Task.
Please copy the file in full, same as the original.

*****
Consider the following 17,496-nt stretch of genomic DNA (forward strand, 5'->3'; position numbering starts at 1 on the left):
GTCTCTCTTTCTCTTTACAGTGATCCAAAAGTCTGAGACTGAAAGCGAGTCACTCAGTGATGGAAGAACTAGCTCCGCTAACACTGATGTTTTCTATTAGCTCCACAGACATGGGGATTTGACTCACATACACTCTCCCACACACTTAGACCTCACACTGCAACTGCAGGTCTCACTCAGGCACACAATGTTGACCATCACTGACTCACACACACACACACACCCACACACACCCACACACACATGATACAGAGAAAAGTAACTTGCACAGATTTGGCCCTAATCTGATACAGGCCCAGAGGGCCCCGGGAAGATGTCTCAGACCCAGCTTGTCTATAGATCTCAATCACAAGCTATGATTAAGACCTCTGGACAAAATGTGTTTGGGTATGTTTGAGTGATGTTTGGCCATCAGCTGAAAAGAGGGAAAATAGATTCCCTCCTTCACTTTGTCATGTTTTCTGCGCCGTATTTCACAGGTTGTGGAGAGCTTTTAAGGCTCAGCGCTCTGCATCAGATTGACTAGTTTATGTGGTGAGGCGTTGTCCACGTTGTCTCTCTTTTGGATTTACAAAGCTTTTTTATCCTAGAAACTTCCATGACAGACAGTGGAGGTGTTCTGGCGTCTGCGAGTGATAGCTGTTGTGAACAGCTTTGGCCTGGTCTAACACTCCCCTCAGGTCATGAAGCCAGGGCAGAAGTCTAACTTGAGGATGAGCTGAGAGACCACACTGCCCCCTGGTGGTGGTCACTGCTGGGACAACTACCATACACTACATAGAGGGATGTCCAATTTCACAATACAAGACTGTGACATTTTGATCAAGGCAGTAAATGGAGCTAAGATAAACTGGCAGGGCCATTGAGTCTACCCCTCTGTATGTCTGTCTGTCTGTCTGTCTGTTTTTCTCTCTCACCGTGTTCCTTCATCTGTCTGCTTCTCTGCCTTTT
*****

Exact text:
Consider the following 17,496-nt stretch of genomic DNA (forward strand, 5'->3'; position numbering starts at 1 on the left):
GTCTCTCTTTCTCTTTACAGTGATCCAAAAGTCTGAGACTGAAAGCGAGTCACTCAGTGATGGAAGAACTAGCTCCGCTAACACTGATGTTTTCTATTAGCTCCACAGACATGGGGATTTGACTCACATACACTCTCCCACACACTTAGACCTCACACTGCAACTGCAGGTCTCACTCAGGCACACAATGTTGACCATCACTGACTCACACACACACACACACCCACACACACCCACACACACATGATACAGAGAAAAGTAACTTGCACAGATTTGGCCCTAATCTGATACAGGCCCAGAGGGCCCCGGGAAGATGTCTCAGACCCAGCTTGTCTATAGATCTCAATCACAAGCTATGATTAAGACCTCTGGACAAAATGTGTTTGGGTATGTTTGAGTGATGTTTGGCCATCAGCTGAAAAGAGGGAAAATAGATTCCCTCCTTCACTTTGTCATGTTTTCTGCGCCGTATTTCACAGGTTGTGGAGAGCTTTTAAGGCTCAGCGCTCTGCATCAGATTGACTAGTTTATGTGGTGAGGCGTTGTCCACGTTGTCTCTCTTTTGGATTTACAAAGCTTTTTTATCCTAGAAACTTCCATGACAGACAGTGGAGGTGTTCTGGCGTCTGCGAGTGATAGCTGTTGTGAACAGCTTTGGCCTGGTCTAACACTCCCCTCAGGTCATGAAGCCAGGGCAGAAGTCTAACTTGAGGATGAGCTGAGAGACCACACTGCCCCCTGGTGGTGGTCACTGCTGGGACAACTACCATACACTACATAGAGGGATGTCCAATTTCACAATACAAGACTGTGACATTTTGATCAAGGCAGTAAATGGAGCTAAGATAAACTGGCAGGGCCATTGAGTCTACCCCTCTGTATGTCTGTCTGTCTGTCTGTCTGTTTTTCTCTCTCACCGTGTTCCTTCATCTGTCTGCTTCTCTGCCTTTT